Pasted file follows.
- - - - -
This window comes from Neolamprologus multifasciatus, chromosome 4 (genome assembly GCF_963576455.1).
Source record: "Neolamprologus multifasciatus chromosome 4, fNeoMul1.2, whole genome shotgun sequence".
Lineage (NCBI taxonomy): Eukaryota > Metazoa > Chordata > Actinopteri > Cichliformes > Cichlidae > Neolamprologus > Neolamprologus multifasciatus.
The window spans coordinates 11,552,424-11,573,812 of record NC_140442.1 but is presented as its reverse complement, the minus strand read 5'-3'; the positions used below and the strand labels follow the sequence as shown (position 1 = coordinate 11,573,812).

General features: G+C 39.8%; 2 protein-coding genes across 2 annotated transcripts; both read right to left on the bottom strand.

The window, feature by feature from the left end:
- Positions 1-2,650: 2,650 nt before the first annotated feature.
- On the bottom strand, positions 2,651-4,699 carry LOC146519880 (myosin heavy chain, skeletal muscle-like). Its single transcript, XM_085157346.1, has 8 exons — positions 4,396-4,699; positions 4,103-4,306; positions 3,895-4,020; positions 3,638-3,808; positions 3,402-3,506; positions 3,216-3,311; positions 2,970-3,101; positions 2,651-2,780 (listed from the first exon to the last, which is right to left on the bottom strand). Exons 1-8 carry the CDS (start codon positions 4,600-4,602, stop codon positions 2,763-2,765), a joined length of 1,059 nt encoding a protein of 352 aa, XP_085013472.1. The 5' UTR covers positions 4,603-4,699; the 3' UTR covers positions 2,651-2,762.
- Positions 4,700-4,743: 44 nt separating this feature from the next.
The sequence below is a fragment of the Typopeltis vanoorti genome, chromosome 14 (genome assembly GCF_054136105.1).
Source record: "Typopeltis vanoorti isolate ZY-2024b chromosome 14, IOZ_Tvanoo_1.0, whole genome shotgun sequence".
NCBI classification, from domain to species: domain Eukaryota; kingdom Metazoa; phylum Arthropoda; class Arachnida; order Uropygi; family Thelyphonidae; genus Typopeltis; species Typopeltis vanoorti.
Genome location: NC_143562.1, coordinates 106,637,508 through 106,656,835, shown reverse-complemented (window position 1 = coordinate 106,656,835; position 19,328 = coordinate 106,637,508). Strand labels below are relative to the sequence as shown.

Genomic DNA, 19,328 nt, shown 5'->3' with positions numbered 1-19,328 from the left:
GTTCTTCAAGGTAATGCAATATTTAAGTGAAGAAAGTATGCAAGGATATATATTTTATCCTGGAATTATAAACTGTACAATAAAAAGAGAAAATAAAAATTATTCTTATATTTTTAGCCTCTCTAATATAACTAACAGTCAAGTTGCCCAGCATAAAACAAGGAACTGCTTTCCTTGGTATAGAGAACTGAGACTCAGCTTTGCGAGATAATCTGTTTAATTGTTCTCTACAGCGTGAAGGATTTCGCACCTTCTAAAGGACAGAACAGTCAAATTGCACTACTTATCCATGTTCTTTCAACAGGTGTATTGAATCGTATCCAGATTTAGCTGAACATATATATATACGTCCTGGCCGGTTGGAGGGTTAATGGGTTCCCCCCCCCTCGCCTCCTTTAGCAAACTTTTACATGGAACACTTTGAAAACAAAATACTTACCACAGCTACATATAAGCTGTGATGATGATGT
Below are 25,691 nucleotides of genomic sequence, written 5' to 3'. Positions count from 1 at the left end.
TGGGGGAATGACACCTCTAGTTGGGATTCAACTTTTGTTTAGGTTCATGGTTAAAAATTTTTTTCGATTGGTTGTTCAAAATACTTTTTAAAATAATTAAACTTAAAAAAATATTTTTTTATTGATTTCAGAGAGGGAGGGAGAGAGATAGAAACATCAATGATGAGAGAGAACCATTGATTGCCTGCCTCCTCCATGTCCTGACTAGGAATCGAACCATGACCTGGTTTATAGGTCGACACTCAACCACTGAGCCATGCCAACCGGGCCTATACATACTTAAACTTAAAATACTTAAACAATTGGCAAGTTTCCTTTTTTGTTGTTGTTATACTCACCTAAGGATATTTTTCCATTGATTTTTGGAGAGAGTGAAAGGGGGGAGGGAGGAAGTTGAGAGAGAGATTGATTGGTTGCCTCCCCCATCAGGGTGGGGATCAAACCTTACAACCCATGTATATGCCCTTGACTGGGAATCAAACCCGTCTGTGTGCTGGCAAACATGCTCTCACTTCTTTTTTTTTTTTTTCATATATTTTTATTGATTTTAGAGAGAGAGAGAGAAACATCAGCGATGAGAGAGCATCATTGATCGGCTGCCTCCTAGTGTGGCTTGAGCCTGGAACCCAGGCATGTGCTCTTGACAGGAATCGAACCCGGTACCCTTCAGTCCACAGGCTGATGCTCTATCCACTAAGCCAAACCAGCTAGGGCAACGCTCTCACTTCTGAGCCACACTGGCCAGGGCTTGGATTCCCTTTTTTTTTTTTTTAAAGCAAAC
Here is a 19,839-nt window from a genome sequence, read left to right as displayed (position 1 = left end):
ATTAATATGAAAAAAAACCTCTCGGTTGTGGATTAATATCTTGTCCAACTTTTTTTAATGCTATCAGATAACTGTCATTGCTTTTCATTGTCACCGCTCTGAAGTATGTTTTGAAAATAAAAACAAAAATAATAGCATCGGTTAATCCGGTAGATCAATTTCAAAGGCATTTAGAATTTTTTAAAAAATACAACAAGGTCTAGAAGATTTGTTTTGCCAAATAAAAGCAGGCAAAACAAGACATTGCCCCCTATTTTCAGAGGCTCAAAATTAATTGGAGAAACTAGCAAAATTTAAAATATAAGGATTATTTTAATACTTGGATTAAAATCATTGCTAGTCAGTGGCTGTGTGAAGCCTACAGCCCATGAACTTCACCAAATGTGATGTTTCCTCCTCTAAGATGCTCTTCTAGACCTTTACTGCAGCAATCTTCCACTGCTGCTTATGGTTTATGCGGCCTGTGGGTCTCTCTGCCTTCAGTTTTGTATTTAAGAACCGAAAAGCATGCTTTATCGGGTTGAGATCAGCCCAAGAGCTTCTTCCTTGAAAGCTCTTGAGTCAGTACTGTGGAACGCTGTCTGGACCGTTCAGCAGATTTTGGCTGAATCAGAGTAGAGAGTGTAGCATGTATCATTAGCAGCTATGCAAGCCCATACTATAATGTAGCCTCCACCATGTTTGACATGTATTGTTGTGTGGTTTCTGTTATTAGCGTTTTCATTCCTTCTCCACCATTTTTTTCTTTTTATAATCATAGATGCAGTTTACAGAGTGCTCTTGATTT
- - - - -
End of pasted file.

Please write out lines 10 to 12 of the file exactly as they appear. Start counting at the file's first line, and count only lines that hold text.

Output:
The sequence below is a fragment of the Typopeltis vanoorti genome, chromosome 14 (genome assembly GCF_054136105.1).
Source record: "Typopeltis vanoorti isolate ZY-2024b chromosome 14, IOZ_Tvanoo_1.0, whole genome shotgun sequence".
NCBI classification, from domain to species: domain Eukaryota; kingdom Metazoa; phylum Arthropoda; class Arachnida; order Uropygi; family Thelyphonidae; genus Typopeltis; species Typopeltis vanoorti.